What to bring on a bicycle trip is a personal matter. Minimalists discard comfort to be lightweight. Pack rats can’t have enough with them.
Distance, weather forecast and number of days on the road or trail also dictate what should go in packs and panniers.
The key is to balance comfort and weight.
My wife, Jan, and I recently planned for a three-day, two-night 80-plus-mile journey on pavement, dirt roads and rail trails. Instead of sleeping in tents and cooking with a backpacking stove and carrying our kitchen, we’re ready for indoor lodging, grocery stores, take-out and delivery. Those decisions cut down on weight, but will increase the trip budget for us who think of ourselves as cycling do-it-yourselfers.
For this trip, we’re going with four panniers and a handlebar bag between us. As custom, we toss granola bars in each bag just in case.
Though I hope not to use them, tools are essential. My philosophy is simple — carry the tool and find someone who knows how to use it. An Allen wrench, screwdriver, etc. multi-tool can come in handy. So do tubes, pump, flat repair kit, bungie cords, lock and duct tape rolled around a small pencil. I also have a Swiss army knife as the cork screw is a must-have for possible post-ride libation. We also have four water bottles between us.
Toiletries vary. Planning to stay indoors, we’re not packing soap (use the motel’s), but are taking small toothpaste tubes, toothbrush, deodorant, moisturizing lotion, ChapStick, sunscreen, bug dope, cosmetics, hair brush, eyeglasses, sunglasses and pills, including naproxen sodium.
A first-aid kit is another essential and another item I don’t want to use. Basically I’m taking the one I use for hiking and tossing it in.
As for clothing, we’re each packing two riding shorts. It would probably be OK just to use one for the trip but with rain in the forecast we’re going with two just in case. That’s why we’re also taking light waterproof jackets and long pants. I’ll throw in two riding shirts — one long sleeve, one short — while Jan’s going with three shirts to ride in.
We each decided on two pair of socks, riding gloves, bandanna and baseball cap. Morning temperatures are forecast for high 40s and low 50s, so we’re each carrying long riding pants, too. For after the ride we’ll have long pants, T-shirt and sport sandals plus PJs. Opting not to use clipless pedals, I’m riding in trail running shoes while Jan’s in sneakers.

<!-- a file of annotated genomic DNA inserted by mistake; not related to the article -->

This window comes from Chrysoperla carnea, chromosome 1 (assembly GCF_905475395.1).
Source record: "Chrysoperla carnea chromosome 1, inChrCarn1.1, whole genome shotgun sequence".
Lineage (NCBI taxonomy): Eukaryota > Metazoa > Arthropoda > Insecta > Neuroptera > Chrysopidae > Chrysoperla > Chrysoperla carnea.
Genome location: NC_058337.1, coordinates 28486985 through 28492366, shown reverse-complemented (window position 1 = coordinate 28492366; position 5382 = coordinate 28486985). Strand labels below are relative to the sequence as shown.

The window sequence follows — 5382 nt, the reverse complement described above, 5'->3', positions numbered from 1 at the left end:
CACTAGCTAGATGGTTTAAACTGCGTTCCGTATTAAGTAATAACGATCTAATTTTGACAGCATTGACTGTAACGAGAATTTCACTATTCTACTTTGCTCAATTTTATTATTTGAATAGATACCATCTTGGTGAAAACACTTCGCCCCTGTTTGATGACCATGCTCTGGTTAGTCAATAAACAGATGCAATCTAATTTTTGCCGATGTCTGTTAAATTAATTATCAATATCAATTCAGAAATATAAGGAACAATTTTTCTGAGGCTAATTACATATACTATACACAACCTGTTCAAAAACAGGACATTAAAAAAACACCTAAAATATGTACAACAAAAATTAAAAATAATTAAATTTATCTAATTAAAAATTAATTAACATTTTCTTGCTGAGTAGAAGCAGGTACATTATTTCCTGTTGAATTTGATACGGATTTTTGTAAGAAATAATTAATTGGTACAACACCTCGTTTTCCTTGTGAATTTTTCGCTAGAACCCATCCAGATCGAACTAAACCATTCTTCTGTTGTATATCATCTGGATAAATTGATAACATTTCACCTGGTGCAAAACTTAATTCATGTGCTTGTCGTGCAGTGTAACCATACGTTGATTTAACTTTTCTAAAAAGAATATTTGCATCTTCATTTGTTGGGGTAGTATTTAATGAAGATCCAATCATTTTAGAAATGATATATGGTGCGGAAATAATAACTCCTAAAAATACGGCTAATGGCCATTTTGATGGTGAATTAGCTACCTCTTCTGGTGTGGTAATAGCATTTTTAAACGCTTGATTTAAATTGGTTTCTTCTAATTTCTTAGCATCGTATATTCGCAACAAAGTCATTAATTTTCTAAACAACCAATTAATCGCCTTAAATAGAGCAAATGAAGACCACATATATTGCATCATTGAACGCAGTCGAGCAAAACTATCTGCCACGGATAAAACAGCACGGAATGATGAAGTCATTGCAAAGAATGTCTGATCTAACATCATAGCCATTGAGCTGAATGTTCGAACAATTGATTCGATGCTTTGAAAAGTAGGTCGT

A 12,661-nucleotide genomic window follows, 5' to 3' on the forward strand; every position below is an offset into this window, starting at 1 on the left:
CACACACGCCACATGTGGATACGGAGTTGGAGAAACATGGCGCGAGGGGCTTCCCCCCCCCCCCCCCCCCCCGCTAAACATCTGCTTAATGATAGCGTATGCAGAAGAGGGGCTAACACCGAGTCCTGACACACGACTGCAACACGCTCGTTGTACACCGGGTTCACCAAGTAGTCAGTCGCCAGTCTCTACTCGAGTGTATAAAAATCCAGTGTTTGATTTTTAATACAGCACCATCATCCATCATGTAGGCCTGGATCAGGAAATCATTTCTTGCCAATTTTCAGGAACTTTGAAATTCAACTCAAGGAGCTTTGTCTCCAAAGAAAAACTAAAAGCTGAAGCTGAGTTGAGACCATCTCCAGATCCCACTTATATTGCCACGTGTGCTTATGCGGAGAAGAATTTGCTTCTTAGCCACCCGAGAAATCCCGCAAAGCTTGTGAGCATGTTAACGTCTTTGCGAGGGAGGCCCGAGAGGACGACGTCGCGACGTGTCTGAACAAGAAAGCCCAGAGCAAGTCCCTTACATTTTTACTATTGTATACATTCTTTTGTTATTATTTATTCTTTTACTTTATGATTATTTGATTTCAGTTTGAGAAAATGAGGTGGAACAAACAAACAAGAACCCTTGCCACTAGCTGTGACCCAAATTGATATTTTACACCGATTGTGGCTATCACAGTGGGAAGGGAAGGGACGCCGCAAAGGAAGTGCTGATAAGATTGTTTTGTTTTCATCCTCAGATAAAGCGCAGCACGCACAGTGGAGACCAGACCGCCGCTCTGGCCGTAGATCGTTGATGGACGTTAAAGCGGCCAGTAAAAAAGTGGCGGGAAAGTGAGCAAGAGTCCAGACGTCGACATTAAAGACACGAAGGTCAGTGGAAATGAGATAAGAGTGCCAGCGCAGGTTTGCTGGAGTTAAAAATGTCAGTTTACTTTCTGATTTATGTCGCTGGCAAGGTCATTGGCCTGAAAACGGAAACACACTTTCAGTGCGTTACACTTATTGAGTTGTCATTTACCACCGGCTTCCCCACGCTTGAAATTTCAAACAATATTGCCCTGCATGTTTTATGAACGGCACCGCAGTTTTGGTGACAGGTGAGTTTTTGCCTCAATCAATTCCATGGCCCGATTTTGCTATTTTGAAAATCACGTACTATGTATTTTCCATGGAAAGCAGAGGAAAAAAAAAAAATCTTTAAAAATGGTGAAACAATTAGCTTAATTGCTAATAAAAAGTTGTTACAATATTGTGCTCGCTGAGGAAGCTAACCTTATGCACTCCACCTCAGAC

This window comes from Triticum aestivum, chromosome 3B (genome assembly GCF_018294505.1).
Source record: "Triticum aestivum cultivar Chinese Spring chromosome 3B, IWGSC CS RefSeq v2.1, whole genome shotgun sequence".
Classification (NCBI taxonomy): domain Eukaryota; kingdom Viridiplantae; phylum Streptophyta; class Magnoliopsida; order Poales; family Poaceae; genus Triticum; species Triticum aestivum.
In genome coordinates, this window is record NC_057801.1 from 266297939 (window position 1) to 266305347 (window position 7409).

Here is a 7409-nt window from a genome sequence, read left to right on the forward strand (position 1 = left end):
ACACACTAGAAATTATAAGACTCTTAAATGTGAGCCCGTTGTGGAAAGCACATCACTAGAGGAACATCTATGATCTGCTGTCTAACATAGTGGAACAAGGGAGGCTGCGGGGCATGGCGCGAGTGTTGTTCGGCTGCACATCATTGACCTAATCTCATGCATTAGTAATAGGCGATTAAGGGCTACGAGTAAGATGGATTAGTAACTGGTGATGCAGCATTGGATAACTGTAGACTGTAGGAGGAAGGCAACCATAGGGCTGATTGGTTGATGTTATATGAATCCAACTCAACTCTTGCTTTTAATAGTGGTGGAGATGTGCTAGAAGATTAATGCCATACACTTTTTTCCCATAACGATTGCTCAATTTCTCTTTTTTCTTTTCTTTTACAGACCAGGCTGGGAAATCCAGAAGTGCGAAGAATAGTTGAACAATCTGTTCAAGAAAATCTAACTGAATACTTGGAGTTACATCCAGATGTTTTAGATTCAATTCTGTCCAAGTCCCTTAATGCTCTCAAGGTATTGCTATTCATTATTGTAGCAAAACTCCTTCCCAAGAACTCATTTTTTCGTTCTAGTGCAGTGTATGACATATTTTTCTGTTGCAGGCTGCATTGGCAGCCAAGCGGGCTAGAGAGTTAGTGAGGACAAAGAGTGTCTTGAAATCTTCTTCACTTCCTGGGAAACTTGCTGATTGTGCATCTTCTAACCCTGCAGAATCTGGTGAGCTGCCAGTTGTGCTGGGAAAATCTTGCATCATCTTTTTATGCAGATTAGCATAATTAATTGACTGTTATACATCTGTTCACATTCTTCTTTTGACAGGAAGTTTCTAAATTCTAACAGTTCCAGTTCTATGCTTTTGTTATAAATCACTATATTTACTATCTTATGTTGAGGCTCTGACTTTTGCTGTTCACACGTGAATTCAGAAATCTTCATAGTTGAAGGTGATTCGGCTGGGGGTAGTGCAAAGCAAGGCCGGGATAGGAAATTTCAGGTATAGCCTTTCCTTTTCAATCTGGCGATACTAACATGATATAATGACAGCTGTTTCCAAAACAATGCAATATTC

Among other items to take along are our cellphones. I like to carry mine in the rear zippered pocket of my riding shirt and sometimes in the pocket of my mountain biking shorts. We also carry phone chargers. That’s about it.
Everything then goes in plastic bags. Using see-through tight sealing plastic bags help to organize and locate items. Though waterproof panniers are best, garbage bags make a decent front against rain. So are bags from department stores. If they’re not clear, write what’s inside — like “clothes” — with a magic marker on masking tape and affix it to the bag.
The handlebar bag is quite handy, a great spot for items you may want easily and quickly like map and directions, sun screen, bug dope, granola bar and ChapStick.
So, with our bags packed, we’re ready to roll. We don’t plan on going terribly far from the valley. There are some fairly accessible routes from here like doing the 100-plus mile loop around the White Mountains using the Kanc, Franconia Notch Bike Path, Route 3 and Route 302. Or, a long rolling circuit on both sides of the Connecticut River in the North Country and Vermont’s Northeast Kingdom.
The Eastern Townships just over the border in Quebec, Canada, have some excellent opportunities for bicycle travel too with lots of loops. There’s also portions of the East Coast Greenway to do, like riding from Portland, Maine down through Portsmouth and into Newburyport, Massachusetts, about 100 miles. All of those sound like fun trips that can be done over a few days or less.
But that’s not the plan.
We’re heading across the Granite State on the new Cross New Hampshire Adventure Trail. Next week, I’ll tell you about it.